The NES came into effect on 1 January 2012.
The NES provides a nationally consistent set of planning controls and SCS that all territorial authorities are required to give effect to and enforce.
The policy objective of the NES is to ensure land affected by contaminants in soil is appropriately identified and assessed when soil disturbance and/or land development activities take place and, if necessary, remediated or contained to make the land safe for the intended use.
These controls will be engaged when potentially contaminated land is to be developed, but will not affect existing land uses or resource consents. As the NES is largely untested, it is not yet clear how it will apply in practice.
The role of the Ministry for the Environment
The NES regulations are administered by the Ministry, which will take on a monitoring and advisory role for territorial authorities in relation to the NES. To this end, the Ministry proposes to undertake a full evaluation of the NES within five years, as well as developing and implementing a preliminary monitoring plan, which is currently underway. The Ministry's intention is that monitoring required for the NES will be incorporated into its wider 'Monitoring and Review' project.
The NES will only apply where there is reason to suspect that the relevant piece of land could be contaminated, with the current version of the Ministry's Hazardous Activities and Industries List (HAIL) being the reference document.
A piece of land will be covered if an activity or industry described in the HAIL is being, or has been, undertaken on it, or if it is more likely than not that an activity or industry described in the HAIL is being or has been undertaken on it.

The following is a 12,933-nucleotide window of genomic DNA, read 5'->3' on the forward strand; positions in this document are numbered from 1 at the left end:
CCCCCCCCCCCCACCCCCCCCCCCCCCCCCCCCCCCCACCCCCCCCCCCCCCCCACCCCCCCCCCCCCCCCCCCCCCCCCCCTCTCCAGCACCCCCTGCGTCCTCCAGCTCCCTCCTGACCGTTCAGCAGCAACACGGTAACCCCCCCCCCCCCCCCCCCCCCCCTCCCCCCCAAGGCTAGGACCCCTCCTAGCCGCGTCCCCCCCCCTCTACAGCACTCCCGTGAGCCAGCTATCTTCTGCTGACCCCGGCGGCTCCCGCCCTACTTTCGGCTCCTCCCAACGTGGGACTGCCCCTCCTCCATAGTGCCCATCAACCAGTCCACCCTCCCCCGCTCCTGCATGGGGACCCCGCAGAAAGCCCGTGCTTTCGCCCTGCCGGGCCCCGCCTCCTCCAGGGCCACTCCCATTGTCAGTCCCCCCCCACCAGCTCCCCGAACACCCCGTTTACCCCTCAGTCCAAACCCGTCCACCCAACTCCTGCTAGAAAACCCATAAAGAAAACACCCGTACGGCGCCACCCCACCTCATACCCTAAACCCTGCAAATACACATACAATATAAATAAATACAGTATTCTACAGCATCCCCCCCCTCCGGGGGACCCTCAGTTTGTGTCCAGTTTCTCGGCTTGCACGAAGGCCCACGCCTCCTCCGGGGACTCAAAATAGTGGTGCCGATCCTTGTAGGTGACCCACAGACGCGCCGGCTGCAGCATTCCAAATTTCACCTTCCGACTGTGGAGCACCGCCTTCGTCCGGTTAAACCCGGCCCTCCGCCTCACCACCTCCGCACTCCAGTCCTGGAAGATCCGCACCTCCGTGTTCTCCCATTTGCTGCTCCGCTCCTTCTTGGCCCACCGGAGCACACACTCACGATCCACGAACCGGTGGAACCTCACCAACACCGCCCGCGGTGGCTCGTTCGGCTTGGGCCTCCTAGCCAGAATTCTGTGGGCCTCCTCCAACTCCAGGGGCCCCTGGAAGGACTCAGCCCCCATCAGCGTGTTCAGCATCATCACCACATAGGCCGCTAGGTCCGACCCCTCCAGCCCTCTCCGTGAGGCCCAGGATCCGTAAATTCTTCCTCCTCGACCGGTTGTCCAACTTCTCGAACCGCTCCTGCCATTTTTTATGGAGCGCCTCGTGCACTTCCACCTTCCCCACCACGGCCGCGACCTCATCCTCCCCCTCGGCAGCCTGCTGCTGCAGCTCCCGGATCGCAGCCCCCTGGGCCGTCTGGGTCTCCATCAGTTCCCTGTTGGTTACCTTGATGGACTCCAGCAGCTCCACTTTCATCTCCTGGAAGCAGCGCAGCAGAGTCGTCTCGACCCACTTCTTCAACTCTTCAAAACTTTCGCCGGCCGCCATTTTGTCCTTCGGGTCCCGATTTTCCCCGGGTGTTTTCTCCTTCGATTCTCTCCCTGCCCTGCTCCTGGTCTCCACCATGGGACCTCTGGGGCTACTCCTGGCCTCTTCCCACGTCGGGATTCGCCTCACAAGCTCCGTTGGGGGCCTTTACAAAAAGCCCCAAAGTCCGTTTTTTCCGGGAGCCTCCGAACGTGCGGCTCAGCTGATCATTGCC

Where the activity that raises the likelihood of contamination was undertaken on only part of the land parcel, the NES will only apply to that part. This recognises that uses that are associated with contamination can be confined to a small area of a land parcel, e.g.a sheep dip on a farm.
The NES provides two ways in which the person undertaking the activity may elect to determine whether the land is covered by the NES: either through council records; or as a result of a preliminary site investigation.
Where the council records do not suggest that there is a risk of contamination, the person undertaking the activity is entitled to rely on this, and will not be required to commission a preliminary site investigation. Conversely, where the records suggest that the land could be contaminated, a person can undertake a preliminary site investigation to show that this is not the case. However, the Council will be the one that decides whether there is such a risk from the records or from the conclusions in the report.
The activities that will be regulated by the NES on land that is, or is potentially, contaminated are:
Removing or replacing fuel storage systems, or parts of a fuel storage system;
Subdividing land; and
Changing the use of land.